The Fly Agaric (Amanita muscaria) is an iconic mushroom well known for its red and white spotted cap. It is widely distributed in forests and woodlands of the temperate and boreal regions of the northern hemisphere, including Europe, northern Asia and North America. This toadstool has turned up in many fairy tale stories and features in the story of Alice in Wonderland when she is given some fly Agaric to eat. Fly Agaric is poisonous and infamous for its psychoactive and hallucinogenic properties, explored further on in this article. That being said, reports of human deaths are extremely rare. It was traditionally used as an insecticide and the cap was broken up and sprinkled into saucers of milk. It is known to contain ibotenic acid, which both attracts and kills flies – which gave it its name.
The death cap (Amanita phalloides) is perhaps the deadliest of all mushrooms and is found throughout Europe. It closely resembles edible straw mushrooms and Caesar’s mushrooms and its heat-stable amatoxins withstand cooking temperatures and quickly damage cells throughout the body. Within 6 to 12 hours after consumption, violent abdominal pain, vomiting, and bloody diarrhea appear, causing rapid loss of fluid from the tissues and intense thirst. Signs of severe involvement of the liver, kidneys, and central nervous system soon follow, including a decrease in urinary output and a lowering of blood sugar. It has been reported that the death rate is between 25% and 50% of ingestion incidents! (Berthaud and Descotes, 1996). There have also been some notable victims of the Death Cap and include Pope Clement VII, who died of accidental death cap poisoning in 1534, and Roman Emperor Claudius in 54 CE who was poisoned possibly thought to have been by the death cap.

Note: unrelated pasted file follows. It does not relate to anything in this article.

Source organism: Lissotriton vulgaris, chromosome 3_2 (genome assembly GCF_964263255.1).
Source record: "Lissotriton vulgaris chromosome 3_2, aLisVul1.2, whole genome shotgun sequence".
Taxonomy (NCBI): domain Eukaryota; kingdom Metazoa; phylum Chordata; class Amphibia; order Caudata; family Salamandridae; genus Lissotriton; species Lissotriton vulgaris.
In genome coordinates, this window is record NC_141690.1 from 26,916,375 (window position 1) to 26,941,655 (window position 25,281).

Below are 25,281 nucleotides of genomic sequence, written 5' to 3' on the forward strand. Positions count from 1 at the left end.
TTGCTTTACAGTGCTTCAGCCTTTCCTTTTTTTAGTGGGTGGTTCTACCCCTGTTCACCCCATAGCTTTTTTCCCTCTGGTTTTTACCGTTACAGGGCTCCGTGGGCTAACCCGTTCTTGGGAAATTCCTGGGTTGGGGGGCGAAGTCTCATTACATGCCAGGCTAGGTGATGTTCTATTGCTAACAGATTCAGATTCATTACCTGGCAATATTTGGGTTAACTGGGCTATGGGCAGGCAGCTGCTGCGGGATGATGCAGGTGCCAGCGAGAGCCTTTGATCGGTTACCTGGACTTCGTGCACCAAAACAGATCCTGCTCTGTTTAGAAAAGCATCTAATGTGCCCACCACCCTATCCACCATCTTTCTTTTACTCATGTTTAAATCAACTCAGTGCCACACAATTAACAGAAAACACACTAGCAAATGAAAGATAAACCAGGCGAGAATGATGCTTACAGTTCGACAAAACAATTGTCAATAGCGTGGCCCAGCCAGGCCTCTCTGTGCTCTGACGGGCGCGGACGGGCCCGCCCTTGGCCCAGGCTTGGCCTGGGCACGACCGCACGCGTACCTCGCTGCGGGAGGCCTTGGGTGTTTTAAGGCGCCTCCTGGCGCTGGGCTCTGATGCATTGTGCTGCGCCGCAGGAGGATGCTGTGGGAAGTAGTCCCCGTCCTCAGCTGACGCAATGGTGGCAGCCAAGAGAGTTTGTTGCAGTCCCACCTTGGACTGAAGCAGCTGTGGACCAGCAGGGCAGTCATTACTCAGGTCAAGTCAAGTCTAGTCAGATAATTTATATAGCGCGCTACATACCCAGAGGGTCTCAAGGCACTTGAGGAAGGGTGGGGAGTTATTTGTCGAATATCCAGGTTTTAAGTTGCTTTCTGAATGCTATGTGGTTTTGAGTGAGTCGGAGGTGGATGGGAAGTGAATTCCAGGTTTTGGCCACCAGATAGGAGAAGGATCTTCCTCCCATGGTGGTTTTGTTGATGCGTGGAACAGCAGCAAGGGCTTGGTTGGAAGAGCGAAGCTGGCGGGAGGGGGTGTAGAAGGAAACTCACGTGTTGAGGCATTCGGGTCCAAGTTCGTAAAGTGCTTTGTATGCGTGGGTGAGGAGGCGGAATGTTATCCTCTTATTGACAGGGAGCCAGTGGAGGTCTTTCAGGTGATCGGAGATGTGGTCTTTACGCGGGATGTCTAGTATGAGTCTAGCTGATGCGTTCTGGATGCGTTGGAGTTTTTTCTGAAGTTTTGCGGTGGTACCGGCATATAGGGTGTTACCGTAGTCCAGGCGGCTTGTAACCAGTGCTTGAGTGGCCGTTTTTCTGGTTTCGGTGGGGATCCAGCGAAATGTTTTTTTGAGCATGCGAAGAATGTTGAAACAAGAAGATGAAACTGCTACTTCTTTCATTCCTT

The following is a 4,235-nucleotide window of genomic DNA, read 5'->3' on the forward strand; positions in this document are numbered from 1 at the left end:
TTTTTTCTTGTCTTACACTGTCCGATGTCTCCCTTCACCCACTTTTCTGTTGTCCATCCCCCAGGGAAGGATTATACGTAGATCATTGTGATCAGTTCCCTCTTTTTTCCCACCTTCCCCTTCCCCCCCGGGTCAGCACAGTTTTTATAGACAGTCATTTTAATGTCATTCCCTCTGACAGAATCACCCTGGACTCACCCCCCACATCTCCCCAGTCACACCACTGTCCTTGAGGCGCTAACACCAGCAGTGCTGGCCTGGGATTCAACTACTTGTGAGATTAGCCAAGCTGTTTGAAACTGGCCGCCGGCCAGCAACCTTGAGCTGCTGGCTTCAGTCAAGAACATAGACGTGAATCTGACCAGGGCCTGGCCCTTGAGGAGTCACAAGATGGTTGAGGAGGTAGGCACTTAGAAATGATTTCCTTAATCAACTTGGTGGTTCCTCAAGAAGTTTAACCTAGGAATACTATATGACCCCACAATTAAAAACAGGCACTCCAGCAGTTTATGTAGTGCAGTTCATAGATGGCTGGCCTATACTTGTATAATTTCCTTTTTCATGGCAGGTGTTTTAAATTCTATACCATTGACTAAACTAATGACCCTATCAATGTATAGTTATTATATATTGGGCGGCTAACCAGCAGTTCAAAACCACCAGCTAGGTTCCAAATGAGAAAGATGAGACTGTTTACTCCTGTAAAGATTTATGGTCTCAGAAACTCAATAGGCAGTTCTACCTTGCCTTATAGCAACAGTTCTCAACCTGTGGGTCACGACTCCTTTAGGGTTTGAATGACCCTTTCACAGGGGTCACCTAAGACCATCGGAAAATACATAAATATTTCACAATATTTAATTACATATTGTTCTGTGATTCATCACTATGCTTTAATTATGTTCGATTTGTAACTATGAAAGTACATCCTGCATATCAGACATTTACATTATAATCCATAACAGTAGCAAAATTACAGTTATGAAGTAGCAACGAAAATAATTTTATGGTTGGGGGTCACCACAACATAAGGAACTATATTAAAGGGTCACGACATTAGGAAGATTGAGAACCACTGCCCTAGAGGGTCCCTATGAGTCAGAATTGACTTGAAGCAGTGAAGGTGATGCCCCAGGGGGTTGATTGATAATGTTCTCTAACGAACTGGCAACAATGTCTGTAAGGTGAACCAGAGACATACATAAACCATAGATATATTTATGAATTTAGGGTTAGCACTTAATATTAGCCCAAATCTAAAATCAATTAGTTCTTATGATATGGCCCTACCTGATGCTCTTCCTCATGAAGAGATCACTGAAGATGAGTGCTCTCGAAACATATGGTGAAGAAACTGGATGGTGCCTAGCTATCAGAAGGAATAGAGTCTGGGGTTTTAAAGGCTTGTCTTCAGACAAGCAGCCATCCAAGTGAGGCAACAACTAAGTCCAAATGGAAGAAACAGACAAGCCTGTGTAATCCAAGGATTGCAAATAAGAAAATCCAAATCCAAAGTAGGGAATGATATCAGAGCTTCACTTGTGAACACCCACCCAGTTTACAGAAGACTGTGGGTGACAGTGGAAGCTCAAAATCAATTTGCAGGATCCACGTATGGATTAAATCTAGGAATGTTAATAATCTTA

Some of the most popular edible mushrooms include Button mushrooms, Portobello mushrooms, Oyster mushrooms and Porcini mushrooms. Edible mushrooms have tastes ranging from sweet to nutty and even meaty! Other varieties can be used for their medicinal benefits containing antioxidants, such as selenium, to boost your immune system. They also contain the dietary fibre beta-glucan which has been shown to lower cholesterol.